Farmers: Let’s Build A Brand!

Farmers Building A Brand

Over the last five to ten years, food consumers have been seeking more “premium” experiences from the food they purchase, including better connections with their food and understanding where it comes from. One way this has manifested itself is interest in CSAs and farmers’ markets, allowing people to support local businesses and connect directly with the people growing their food.

However, most consumers still get most of their food from the grocery store, and it is difficult to scale farmers’ markets and CSAs to reach as many consumers as grocery stores do. Thus, CSAs and farmers’ markets may not be viable options for farmers looking for markets for their products. And some farmers might not want to deal directly with customers.

Our answer: someone needs to build a brand.

Brands help tell the story in a concise, relatable way for consumers. As Patrick Mateer talks about on our podcast, Seal the Seasons has their place-based story built into their brand. By flash freezing produce and distributing it via a branded product in grocery and convenience stores in the community where it is grown, they are meeting consumers where they are at while giving wholesale produce farmers access to a market that they would not have otherwise, and at a premium.

Brands also bring alignment across activities, including marketing tactics across channels, so that packaging, advertisements, in-store demos and social media are all communicating the same message and working towards the same goal. Building a brand also means aligning production capacity to meet the consumer demand generated by the brand. Seal the Seasons adds production capacity as their brand footprint expands into new regions and aligns their marketing tactics to support their growth into those new regions, allowing their packaging innovation in the frozen category to help them stand out.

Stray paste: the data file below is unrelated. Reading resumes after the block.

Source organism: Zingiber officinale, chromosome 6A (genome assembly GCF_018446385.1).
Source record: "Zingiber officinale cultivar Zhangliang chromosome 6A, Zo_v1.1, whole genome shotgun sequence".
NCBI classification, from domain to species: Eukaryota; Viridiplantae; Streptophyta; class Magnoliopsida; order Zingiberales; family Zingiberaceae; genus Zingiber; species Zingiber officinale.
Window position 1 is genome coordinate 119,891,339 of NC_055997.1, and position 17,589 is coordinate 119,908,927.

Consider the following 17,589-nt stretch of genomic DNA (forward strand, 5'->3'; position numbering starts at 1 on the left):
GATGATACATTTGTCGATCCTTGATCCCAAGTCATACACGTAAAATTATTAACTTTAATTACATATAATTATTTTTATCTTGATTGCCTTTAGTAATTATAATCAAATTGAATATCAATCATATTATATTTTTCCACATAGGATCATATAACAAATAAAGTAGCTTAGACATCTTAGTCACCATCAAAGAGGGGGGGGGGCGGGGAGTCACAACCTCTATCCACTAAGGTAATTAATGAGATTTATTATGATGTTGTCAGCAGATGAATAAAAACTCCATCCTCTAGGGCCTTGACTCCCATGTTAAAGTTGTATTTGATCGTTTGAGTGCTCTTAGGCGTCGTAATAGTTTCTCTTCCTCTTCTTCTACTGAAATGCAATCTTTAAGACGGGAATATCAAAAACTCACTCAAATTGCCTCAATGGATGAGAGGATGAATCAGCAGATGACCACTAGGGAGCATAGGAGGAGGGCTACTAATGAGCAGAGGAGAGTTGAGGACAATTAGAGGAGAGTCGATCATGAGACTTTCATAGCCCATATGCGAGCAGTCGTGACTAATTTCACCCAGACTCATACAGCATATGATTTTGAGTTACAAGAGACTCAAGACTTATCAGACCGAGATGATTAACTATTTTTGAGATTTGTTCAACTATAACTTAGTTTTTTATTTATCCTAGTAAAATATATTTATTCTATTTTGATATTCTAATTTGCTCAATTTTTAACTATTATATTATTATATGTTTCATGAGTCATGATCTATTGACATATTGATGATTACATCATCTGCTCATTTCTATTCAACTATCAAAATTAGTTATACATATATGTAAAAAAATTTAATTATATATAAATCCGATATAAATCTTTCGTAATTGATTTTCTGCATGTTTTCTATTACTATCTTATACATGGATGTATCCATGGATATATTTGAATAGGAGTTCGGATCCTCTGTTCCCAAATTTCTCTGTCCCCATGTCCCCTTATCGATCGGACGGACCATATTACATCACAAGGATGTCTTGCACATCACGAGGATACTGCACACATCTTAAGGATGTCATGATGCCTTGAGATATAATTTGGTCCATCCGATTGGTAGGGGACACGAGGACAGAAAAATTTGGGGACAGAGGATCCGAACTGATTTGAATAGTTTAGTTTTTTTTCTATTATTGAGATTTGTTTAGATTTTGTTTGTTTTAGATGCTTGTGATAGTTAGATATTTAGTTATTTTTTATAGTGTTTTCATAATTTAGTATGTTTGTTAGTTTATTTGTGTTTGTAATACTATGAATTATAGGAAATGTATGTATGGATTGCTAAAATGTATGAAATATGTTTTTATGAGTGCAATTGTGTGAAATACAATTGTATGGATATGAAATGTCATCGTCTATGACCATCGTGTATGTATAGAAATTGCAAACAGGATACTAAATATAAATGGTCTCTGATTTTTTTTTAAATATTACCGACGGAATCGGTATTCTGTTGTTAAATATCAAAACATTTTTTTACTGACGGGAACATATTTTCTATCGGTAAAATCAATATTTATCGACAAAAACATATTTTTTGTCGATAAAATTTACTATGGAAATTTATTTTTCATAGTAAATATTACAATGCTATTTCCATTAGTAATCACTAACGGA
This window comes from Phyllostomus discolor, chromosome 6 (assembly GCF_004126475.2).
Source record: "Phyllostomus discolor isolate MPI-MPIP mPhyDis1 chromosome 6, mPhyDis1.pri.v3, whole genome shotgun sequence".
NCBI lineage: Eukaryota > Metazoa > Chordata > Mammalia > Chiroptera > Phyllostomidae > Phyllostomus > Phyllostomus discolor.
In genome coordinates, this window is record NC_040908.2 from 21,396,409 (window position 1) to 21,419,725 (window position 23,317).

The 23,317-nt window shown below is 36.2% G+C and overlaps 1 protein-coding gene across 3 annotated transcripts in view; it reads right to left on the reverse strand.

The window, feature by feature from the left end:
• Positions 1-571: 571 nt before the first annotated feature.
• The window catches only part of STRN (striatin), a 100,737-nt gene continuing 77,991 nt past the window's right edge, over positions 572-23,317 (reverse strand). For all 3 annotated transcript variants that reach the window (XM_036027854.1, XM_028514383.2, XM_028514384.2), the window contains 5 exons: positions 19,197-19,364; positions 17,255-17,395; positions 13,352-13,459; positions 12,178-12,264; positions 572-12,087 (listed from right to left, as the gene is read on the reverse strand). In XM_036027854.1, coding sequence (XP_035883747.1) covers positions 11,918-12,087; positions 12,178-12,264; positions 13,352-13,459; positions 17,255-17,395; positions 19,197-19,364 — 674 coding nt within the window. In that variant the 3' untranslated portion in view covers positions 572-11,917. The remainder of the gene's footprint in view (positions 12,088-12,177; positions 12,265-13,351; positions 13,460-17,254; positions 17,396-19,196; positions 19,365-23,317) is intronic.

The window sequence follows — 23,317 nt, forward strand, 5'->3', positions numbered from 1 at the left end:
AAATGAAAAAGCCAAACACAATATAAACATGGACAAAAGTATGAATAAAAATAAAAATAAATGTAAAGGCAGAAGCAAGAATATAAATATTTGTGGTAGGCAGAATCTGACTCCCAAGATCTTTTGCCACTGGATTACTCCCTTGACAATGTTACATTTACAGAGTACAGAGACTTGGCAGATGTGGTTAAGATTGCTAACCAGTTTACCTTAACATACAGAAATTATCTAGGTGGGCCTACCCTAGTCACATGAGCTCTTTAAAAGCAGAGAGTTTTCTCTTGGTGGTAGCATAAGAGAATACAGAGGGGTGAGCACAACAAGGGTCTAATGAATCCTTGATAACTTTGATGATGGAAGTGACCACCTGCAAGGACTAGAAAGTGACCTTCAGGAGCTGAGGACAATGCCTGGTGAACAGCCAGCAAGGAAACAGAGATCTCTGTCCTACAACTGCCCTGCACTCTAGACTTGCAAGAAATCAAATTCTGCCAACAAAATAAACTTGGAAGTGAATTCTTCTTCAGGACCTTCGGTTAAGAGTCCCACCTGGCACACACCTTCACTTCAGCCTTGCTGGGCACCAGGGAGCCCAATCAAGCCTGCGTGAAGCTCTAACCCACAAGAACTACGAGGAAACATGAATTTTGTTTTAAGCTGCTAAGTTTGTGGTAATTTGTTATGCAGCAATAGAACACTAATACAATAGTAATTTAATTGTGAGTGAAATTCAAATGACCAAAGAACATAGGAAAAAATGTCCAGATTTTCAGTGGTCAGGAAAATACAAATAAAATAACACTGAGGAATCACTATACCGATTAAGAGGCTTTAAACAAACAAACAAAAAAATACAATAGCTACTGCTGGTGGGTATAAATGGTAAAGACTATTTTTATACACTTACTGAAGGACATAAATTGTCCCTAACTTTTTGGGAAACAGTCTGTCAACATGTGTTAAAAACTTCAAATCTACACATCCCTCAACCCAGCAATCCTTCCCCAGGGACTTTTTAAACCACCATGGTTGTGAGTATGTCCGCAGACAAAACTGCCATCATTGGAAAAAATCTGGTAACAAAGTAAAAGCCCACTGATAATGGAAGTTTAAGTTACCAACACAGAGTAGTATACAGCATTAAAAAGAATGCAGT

However, building a brand is hard work, and a lot of things go into it. It is not just your friend designing a logo for your packaging or coming up with a clever tagline to go underneath that logo. Good brand building is built on an understanding of your target customer and what problems you are solving for them. Good brand building is strategic, and in the case of food, is informed by the trends in the category in question as well as a competitive analysis so your brand can stand out as defensibly unique.

Developing brands for agricultural products can help farmers produce products that earn them a premium and are meeting a real consumer demand. We want to encourage more partnerships between farmers and brand-oriented food entrepreneurs where it makes sense so that all consumers have access to tasty, fresh food.

And now, our roundup of the best food and beverage finance news, events and resources from around the web…

Food and Beverage Business Models

Business Model Insights

Raising Capital

Raising Capital

  • 4 questions to ask when vetting prospective investors (New Hope Media) – “While investors spend hours conducting diligence on companies and founders, it’s also important for founders to give due diligence to prospective investors. But how? Ask these four questions to properly conduct investor diligence: 1. Is the investor’s vision aligned with yours? 2. Does their experience and knowledge match what you need? 3. Do they have a credible network? 4. How are their relationships with their current portfolio companies?”
  • A Farm Lender’s Perspective (Successful Farming)
  • 5 Common Reasons Why VCs Decide Not To Invest (Fast Company)

Grocery Store Shopping

CPG/National Brands

Grocery Store Produce Section

Market Trends

  • Consumers are demanding more from their beverage experiences (FoodDive) – “In the Beverage Industry’s 2018 product development outlook, 62% of U.S. consumers are seeking natural beverage options, a shift reflected in part by the soda category’s continued decline and the rapid growth of organic drinks. In 2025, the segment is expected to top $55 million and grow at a compound annual growth rate of 13%, according to a report by Grand View Research. There’s a shift toward consumers viewing beverages as a sort of preventative nutrition occasion. People are interested in functionality, and instead of asking ‘What’s in this bottle,’ they’re asking ‘What is this bottle doing for me?’”
  • 43% of Millennials shop frozen more frequently (Refrigerated and Frozen Foods)
  • USDA: Farmers’ markets pose no threat to grocery stores (FoodDive)

 Regenerative Agriculture

Farming and AgTech

Mergers and Acquisitions



Industry Events